It’s not just Greece and Portugal.
As Simon Johnson reports:
This is not now about Greece (with 2 year yields reported around 20 percent today) or Portugal (up 7 basis points) or even Spain (2 year yields up 27 basis points; wake up please) or even Italy (up 6 basis points). This is no longer about an IMF package for Greece or even ring fencing other weaker eurozone economies.
This is about the fundamental structure of the eurozone, about the ability and willingness of the international community to restructure government debt in an orderly manner, about the need for currency depreciation within (or across) the eurozone. It is presumably also about shared fiscal authority within the eurozone – i.e., who will support whom and on what basis?
(In related news, Eurozone sovereign credit default swaps widened somewhat Tuesday, but tightened again after the German finance minister said that Germany will rush through a disbursement of funds to Greece.)
Standard & Poor’s downgraded Spain’s sovereign credit rating today from AA+ to AA, after recently slashing Greece’s rating to junk and lowering Portugal’s rating two notches from A+ to A-.
Ambrose Evans-Pritchard writes that there are “ominous signs of investor flight from Spain and Italy.”
As this Reuters chart shows – based on information from BIS – France, Switzerland and Germany are the largest holders of Greek debt:
David Rosenberg notes:
Portugal’s stock market has traded down to a 12-month low and it’s so bad in Greece that the government has banned short selling for two months. (Hey, it worked in the once-capitalistic U.S.A. didn’t it?) We see in the NYT that Barclay’s analysts believe that Greece needs €90 billion to see them through, €40 billion for Portugal and €350 billion for Spain!That is €480 billion of refinancing help, which dwarfs the latest €45 billion EU-IMF joint aid announcement by a factor of TEN (according to Ken Rogoff, the IMF is maxed out after €200 billion)! Do euros grow on trees as fast as Bernanke-bucks? Would the ECB, modeled after the Bundesbank, ever resort to the printing press for a fiscal bailout? Where exactly is this money going to come from?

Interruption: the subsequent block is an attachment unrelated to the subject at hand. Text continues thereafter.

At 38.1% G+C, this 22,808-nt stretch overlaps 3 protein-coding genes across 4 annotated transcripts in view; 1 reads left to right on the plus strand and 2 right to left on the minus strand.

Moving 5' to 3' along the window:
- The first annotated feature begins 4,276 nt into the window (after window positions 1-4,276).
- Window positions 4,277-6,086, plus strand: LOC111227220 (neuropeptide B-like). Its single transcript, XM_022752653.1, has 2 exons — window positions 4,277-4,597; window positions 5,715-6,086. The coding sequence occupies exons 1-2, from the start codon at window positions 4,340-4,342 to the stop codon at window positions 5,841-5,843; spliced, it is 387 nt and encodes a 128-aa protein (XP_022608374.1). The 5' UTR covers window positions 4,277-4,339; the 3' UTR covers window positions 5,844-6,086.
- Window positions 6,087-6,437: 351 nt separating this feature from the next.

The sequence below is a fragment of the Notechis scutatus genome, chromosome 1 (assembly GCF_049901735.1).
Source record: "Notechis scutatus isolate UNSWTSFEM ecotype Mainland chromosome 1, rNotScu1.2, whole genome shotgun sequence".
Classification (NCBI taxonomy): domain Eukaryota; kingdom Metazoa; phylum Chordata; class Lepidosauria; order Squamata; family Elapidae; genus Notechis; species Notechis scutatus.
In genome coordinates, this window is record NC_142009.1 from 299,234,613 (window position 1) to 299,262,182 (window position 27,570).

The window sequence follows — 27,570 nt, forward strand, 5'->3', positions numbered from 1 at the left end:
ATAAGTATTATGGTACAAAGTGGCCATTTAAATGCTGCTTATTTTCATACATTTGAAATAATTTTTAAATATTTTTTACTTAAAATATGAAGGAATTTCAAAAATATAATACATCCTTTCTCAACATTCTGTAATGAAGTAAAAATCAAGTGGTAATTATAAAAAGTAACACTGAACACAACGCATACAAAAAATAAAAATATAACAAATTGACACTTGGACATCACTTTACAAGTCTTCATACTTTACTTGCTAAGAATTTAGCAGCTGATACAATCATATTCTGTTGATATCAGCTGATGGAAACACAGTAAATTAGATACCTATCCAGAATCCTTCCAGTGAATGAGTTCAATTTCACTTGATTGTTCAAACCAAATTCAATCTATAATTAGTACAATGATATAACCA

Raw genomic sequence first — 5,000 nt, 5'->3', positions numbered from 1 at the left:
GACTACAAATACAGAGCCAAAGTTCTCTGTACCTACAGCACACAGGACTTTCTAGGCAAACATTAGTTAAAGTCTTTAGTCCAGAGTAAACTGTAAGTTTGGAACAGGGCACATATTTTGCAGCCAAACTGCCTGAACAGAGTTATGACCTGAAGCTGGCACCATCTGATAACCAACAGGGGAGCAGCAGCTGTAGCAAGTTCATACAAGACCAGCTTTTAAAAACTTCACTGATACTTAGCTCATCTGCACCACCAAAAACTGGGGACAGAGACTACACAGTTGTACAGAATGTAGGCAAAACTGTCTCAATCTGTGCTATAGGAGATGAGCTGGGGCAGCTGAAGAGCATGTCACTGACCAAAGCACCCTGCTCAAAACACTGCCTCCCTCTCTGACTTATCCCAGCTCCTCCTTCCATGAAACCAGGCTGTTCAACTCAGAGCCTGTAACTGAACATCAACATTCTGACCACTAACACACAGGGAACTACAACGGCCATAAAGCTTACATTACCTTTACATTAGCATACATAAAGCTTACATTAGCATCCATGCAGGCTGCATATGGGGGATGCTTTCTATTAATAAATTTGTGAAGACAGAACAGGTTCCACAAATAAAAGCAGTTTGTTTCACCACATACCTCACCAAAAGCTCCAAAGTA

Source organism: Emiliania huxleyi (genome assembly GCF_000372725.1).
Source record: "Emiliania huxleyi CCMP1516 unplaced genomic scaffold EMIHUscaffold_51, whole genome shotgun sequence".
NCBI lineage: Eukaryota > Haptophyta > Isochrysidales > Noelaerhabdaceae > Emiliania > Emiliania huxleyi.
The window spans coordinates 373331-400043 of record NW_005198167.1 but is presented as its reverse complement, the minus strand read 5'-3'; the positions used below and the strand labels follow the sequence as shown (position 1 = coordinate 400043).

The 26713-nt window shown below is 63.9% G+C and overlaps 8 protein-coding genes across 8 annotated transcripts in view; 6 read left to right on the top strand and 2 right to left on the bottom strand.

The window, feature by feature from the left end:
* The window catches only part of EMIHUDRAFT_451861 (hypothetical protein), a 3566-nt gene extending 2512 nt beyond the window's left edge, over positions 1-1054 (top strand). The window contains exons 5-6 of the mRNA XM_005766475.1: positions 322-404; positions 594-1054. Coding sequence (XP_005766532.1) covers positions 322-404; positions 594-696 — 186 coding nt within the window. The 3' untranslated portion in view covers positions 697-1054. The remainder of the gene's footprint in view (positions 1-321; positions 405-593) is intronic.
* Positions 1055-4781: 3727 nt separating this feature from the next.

Yesterday was really as much, if not more, about Portugal than it was about Greece. Contagion risks are spreading as they were amidst the turmoil around Bear Stearns in early 2008 …
[Spain’s] combined fiscal and current deficits are the highest in the industrialized world, save for Iceland (and we know what shape it is in). The amount of debt it has to refinance in the coming year is as large as the entire Greek economy …
If the other two major rating agencies follow S&P’s lead and cuts Greece to “junk”, then the ECB would be in a real bind for it cannot hold below-investment-grade bonds on its balance sheet. If the ECB does accept junk-rated Greek debt as collateral, then the sanctity of its balance sheet will be seriously undermined; though this ostensibly didn’t matter too much to the Fed in the name of saving the system.
Nouriel Roubini says “in a few days there might not be a eurozone for us to discuss.”
It is tempting to assume that this is just a European problem. But that might be a very erroneous assumption. See this, this and this.
And as Megan McCardle writes:
The most terrifying words I’ve seen written so far about the growing crisis in Greece were penned by Yves Smith yesterday: “So the whole idea that the financial crisis was over is being called into doubt. Recall that the Great Depression nadir was the sovereign debt default phase. And the EU’s erratic responses (obvious hesitancy followed by finesses rather than decisive responses) is going to prove even more detrimental as the Club Med crisis grinds on.”
The Great Depression was composed of two separate panics. As you can see from contemporary accounts–and I highly recommend that anyone who is interested in the Great Depression read the archives of that blog along with Benjamin Roth’s diary of the Great Depression–in 1930 people thought they’d seen the worst of things.